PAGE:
For Rajini Chandy, food is magic if served with love

For Rajini Chandy, food is magic if served with love

Food is love, food is magic. Everything lies in food. This is Rajini Chandy’s mantra and simple recipe for joy. And who may Rajini Chandy be? She’s the youthfully mature woman who played the ebullient grandma in the Malayalm flick “Oru Muthassi Gadha”. Not only was the movie a hit, but it also won for Rajini accolades for her portrayal of an offbeat grandma.

Not for her typecast concepts of womanhood or wifehood. She had defied and broken them all and lived her life to the fullest, still raring to go for more as she infects all those around with her joie de vivre.

Happily chirping away to Onmanorama, Rajini Chandy recalls her early days in Mumbai where food was the pivotal point of life. Friends and family would drop in and not one of them left without sharing a meal or grub of some sort. “If they still remember me today, it’s got to be through the food and flavours I served them with love”, says Rajini. Easter and Christmas used to be special days when food in plenty was passed around. Over and above all that was the air of hospitality, that home sweet home feeling with which she made her guests feel at ease. She’s sure of a place in her old Mumbai mates’ hearts for the warmth with which she welcomed them in.

Nothing like food and hospitality. They are magic, says Rajini.

The lockdown has not got her down. On the contrary, she has beaten the blues away by opening a chat and cook channel on YouTube.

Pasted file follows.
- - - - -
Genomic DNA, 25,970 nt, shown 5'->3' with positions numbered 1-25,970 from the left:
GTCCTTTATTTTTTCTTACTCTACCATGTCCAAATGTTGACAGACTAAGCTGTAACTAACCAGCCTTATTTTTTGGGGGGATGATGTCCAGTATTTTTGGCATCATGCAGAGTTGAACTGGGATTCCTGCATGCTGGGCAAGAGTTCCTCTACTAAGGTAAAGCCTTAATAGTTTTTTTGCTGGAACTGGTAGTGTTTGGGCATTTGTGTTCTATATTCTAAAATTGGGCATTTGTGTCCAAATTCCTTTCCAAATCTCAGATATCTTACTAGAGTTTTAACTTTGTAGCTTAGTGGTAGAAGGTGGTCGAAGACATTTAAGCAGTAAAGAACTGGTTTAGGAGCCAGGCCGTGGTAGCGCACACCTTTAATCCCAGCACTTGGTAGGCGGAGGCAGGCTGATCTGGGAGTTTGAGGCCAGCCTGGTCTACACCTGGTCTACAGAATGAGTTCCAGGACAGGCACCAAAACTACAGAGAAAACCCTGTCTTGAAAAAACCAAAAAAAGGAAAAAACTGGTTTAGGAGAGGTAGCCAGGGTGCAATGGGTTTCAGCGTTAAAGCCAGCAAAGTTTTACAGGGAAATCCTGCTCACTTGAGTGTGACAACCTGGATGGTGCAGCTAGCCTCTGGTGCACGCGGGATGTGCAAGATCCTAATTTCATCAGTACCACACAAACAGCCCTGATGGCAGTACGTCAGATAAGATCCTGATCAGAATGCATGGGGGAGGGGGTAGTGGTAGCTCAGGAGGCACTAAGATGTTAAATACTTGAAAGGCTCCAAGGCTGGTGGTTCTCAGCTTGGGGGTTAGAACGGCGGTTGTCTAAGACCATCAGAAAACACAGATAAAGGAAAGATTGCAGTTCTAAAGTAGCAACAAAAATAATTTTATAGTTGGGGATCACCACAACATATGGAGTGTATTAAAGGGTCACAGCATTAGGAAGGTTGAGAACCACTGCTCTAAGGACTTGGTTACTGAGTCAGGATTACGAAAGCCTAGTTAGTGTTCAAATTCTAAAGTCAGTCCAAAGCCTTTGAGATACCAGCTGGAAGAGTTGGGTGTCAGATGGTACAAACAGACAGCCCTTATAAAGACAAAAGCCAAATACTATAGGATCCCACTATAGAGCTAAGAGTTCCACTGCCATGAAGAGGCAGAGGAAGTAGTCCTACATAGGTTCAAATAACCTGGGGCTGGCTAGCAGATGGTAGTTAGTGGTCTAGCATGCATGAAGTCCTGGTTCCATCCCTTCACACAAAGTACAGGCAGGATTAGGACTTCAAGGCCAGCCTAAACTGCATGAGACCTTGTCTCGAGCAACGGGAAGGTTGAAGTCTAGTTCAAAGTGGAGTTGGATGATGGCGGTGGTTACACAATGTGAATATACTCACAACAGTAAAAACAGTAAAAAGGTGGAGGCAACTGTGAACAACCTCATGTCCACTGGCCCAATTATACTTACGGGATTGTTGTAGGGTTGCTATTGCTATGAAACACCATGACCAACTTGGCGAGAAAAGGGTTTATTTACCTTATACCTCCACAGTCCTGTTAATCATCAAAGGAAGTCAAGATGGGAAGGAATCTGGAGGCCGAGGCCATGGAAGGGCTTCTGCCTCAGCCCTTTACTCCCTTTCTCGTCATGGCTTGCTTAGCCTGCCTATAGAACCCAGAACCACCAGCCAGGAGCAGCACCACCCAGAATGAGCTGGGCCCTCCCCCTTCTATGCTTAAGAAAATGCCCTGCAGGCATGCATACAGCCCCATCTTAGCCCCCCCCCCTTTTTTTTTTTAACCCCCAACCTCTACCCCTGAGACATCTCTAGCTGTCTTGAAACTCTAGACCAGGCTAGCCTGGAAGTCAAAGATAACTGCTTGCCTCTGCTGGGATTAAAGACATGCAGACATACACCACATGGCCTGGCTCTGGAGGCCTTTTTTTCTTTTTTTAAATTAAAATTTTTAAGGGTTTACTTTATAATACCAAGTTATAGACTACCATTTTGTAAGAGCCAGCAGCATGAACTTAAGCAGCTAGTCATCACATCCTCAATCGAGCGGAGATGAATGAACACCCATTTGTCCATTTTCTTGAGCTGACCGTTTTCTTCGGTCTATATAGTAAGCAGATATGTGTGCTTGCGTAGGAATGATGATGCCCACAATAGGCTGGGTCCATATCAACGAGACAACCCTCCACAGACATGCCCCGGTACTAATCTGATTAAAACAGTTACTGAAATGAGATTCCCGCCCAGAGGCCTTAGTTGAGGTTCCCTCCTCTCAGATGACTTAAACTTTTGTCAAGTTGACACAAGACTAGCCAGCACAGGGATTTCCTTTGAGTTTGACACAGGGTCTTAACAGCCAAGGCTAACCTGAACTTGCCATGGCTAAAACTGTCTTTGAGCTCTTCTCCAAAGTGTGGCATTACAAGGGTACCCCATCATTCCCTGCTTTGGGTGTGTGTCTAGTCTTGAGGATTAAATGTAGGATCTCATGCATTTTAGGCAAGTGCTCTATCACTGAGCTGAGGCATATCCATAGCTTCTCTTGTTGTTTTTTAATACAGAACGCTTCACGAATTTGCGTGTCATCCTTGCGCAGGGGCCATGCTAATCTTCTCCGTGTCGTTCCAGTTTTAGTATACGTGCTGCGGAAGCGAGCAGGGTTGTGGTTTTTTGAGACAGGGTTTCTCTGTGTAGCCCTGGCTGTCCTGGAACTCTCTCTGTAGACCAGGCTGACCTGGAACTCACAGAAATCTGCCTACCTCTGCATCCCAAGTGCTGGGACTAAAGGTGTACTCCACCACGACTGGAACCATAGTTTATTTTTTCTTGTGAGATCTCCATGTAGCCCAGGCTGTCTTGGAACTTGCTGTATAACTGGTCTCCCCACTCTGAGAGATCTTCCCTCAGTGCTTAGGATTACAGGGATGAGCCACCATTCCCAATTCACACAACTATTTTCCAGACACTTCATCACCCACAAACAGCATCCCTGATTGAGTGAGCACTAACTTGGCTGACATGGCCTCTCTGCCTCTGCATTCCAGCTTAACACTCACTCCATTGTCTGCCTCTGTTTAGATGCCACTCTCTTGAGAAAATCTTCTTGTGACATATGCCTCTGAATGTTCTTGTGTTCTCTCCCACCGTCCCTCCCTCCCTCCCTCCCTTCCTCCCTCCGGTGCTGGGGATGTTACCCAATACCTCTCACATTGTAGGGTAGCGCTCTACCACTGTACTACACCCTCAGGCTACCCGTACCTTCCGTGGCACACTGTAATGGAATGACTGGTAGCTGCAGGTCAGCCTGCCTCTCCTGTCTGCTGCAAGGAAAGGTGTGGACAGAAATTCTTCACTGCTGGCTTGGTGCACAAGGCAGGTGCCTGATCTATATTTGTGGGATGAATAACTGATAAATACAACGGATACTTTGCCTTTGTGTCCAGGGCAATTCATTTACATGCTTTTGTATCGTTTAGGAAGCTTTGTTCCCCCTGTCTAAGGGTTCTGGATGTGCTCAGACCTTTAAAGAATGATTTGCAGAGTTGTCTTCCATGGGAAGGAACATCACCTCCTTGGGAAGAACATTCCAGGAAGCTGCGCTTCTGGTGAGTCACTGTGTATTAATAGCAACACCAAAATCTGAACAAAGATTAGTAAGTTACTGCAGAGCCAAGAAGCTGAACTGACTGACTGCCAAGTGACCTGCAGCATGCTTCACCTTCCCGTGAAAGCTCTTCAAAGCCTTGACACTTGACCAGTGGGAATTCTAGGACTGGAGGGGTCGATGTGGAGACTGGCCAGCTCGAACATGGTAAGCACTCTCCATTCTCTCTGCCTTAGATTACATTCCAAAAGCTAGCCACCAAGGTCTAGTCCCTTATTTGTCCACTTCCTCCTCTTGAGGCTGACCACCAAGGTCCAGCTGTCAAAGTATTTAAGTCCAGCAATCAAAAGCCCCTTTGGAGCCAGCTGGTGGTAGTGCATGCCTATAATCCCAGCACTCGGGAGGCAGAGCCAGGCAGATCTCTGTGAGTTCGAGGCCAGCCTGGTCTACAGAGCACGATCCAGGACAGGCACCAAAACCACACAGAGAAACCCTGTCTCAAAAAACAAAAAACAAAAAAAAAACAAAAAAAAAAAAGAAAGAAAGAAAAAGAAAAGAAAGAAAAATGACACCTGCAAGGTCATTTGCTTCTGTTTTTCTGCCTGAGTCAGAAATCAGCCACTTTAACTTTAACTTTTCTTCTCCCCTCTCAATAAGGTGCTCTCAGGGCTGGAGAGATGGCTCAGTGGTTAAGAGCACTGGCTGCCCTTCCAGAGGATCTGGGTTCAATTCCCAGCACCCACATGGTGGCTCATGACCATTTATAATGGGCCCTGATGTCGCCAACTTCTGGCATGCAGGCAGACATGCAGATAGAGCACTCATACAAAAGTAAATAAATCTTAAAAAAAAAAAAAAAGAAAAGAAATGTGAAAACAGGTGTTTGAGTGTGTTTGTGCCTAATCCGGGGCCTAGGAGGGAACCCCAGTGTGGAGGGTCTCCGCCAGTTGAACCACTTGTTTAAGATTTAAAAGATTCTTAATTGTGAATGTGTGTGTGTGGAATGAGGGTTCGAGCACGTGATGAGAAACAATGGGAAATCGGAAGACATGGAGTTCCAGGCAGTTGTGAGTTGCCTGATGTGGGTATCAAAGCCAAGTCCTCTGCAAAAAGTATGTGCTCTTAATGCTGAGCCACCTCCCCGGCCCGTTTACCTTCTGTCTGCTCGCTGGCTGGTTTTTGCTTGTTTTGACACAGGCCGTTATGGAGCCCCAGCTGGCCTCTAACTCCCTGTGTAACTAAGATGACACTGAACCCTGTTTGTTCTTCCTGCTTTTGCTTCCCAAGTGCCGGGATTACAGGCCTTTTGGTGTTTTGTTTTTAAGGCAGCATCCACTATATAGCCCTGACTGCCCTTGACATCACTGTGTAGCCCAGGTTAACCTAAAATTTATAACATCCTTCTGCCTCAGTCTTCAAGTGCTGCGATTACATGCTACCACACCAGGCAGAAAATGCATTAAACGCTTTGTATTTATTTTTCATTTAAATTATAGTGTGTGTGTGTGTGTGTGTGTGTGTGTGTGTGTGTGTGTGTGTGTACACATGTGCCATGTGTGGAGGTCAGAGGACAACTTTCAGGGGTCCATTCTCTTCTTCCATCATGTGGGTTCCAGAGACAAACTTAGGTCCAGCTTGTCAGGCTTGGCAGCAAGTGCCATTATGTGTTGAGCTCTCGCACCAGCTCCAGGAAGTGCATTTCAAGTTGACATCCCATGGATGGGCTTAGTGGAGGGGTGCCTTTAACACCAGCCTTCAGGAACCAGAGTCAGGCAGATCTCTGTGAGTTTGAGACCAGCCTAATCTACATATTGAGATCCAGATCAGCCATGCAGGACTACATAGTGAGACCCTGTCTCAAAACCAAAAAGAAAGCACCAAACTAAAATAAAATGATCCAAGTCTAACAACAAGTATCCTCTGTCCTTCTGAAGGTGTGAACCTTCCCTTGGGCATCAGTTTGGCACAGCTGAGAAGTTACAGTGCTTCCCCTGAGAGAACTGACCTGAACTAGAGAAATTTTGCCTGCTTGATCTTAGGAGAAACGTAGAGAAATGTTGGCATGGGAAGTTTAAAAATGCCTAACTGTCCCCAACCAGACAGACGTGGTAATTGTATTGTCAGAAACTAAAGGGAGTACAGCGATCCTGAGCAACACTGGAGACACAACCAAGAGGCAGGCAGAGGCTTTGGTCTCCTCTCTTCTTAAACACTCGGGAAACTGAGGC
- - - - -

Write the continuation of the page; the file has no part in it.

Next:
The beginning

RajiniChandy used to watch her mother’s moves in her kitchen as she took her baby steps in cooking. There were times when guests would drop in while her mother was cutting and cleaning fish. While her mum would set aside her work to welcome her guests in, little Rajini would try to cut the fish and invariably end up grazing her fingers. Her mum’s yelling was no deterrent as the young girl persisted in her attempts and won. “Give me any fish today and I’ll cut it up with ease. It’s that simple”, beams Rajini.

Happy, when the plates are eaten clean

A woman’s joy is full when the food is relished and polished off. One eats only when the grub is good and it’s fulfilling to watch folks eating heartily. Rajini says this love and commitment to food is something that was passed down to her by her mother for whom food was as reverential as life.

Appreciate what you eat and express it

If one has to dine well, someone has to do the cooking. That’s for sure. If that’s so, it ought to be so simple to thank the person who cooked for you. Say how much you enjoyed it. Does anyone ever thank the woman of the house for cooking a fine meal?

“In recent times, I’ve heard that housewives have been asking for some sort of salary or wages in recognition of their work. But a few kind words appreciating their efforts would be of more worth. A woman’s cup of joy brims over when her kids say their mum’s food was yummy”, says Rajini.